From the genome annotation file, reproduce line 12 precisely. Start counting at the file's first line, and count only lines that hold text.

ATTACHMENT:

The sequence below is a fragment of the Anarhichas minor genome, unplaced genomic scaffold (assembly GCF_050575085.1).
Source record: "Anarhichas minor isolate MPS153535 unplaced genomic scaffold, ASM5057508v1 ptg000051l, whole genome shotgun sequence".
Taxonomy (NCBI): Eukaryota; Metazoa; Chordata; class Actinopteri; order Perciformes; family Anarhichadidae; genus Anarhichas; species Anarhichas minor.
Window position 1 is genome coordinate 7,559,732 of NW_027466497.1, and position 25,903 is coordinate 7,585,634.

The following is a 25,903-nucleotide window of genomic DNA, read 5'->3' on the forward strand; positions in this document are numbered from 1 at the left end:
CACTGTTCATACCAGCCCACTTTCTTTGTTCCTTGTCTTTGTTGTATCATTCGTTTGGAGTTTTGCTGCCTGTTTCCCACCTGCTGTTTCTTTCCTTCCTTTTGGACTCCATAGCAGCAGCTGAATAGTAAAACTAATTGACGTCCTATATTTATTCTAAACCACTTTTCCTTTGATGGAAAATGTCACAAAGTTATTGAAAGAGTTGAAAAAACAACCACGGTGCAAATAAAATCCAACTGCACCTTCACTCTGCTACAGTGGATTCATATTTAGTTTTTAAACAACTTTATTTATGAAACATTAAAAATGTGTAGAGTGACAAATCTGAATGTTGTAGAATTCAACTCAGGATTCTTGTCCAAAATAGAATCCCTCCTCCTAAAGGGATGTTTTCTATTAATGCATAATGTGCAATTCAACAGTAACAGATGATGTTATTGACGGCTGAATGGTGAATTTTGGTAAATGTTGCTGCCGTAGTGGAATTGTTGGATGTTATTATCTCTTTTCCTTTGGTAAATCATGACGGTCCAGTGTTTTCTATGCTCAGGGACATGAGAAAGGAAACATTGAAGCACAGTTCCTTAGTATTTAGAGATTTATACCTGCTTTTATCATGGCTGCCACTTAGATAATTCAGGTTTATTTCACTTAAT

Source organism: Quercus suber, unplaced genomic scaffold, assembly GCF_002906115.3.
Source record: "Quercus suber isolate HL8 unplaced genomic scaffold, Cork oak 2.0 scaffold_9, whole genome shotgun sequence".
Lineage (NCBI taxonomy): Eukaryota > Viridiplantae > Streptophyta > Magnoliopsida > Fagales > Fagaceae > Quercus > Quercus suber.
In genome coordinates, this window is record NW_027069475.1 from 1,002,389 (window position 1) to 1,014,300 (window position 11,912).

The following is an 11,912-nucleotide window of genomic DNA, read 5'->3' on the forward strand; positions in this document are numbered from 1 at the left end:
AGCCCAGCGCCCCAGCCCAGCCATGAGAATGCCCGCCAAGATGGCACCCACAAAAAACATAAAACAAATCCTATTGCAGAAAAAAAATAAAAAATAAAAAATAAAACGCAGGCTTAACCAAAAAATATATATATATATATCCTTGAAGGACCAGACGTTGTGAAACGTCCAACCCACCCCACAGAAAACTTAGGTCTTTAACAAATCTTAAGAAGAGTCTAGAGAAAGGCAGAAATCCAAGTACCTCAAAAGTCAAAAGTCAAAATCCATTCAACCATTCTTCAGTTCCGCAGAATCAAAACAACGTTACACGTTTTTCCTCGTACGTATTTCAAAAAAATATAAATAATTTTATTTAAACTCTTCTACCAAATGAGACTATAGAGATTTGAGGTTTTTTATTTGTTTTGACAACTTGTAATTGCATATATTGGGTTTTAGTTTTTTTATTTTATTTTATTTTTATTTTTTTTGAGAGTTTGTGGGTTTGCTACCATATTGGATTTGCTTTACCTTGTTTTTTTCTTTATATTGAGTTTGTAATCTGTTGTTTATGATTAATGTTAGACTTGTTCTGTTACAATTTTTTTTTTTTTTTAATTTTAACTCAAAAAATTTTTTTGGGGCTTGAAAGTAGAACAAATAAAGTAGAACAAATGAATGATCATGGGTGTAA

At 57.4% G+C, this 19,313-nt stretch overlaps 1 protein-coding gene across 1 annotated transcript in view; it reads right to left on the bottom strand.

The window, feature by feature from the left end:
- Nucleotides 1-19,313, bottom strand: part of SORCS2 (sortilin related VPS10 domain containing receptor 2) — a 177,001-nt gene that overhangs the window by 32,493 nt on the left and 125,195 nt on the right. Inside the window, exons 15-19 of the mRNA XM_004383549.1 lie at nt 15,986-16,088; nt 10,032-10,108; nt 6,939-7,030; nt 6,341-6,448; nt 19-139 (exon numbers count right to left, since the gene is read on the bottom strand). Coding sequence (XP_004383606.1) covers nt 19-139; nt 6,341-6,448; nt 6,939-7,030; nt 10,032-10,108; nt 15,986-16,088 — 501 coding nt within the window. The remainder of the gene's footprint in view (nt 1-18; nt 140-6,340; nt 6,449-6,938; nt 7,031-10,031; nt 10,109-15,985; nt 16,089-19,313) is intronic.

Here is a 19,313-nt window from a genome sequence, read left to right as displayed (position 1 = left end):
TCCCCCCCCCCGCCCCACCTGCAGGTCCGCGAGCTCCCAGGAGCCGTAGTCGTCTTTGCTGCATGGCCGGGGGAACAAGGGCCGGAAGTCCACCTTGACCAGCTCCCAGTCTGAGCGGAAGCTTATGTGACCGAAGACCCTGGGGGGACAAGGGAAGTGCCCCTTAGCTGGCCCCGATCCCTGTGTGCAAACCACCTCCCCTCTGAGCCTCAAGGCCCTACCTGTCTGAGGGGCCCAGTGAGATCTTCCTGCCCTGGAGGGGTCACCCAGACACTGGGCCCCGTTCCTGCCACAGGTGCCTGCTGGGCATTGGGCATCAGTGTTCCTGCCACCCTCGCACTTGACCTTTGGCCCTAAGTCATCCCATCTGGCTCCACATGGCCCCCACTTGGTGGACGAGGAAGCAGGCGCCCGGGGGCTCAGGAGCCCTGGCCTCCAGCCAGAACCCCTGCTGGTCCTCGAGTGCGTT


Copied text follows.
AGCCCAGCGCCCCAGCCCAGCCATGAGAATGCCCGCCAAGATGGCACCCACAAAAAACATAAAACAAATCCTATTGCAGAAAAAAAATAAAAAATAAAAAATAAAACGCAGGCTTAACCAAAAAATATATATATATATATCCTTGAAGGACCAGACGTTGTGAAACGTCCAACCCACCCCACAGAAAACTTAGGTCTTTAACAAATCTTAAGAAGAGTCTAGAGAAAGGCAGAAATCCAAGTACCTCAAAAGTCAAAAGTCAAAATCCATTCAACCATTCTTCAGTTCCGCAGAATCAAAACAACGTTACACGTTTTTCCTCGTACGTATTTCAAAAAAATATAAATAATTTTATTTAAACTCTTCTACCAAATGAGACTATAGAGATTTGAGGTTTTTTATTTGTTTTGACAACTTGTAATTGCATATATTGGGTTTTAGTTTTTTTATTTTATTTTATTTTTATTTTTTTTGAGAGTTTGTGGGTTTGCTACCATATTGGATTTGCTTTACCTTGTTTTTTTCTTTATATTGAGTTTGTAATCTGTTGTTTATGATTAATGTTAGACTTGTTCTGTTACAATTTTTTTTTTTTTTTAATTTTAACTCAAAAAATTTTTTTGGGGCTTGAAAGTAGAACAAATAAAGTAGAACAAATGAATGATCATGGGTGTAA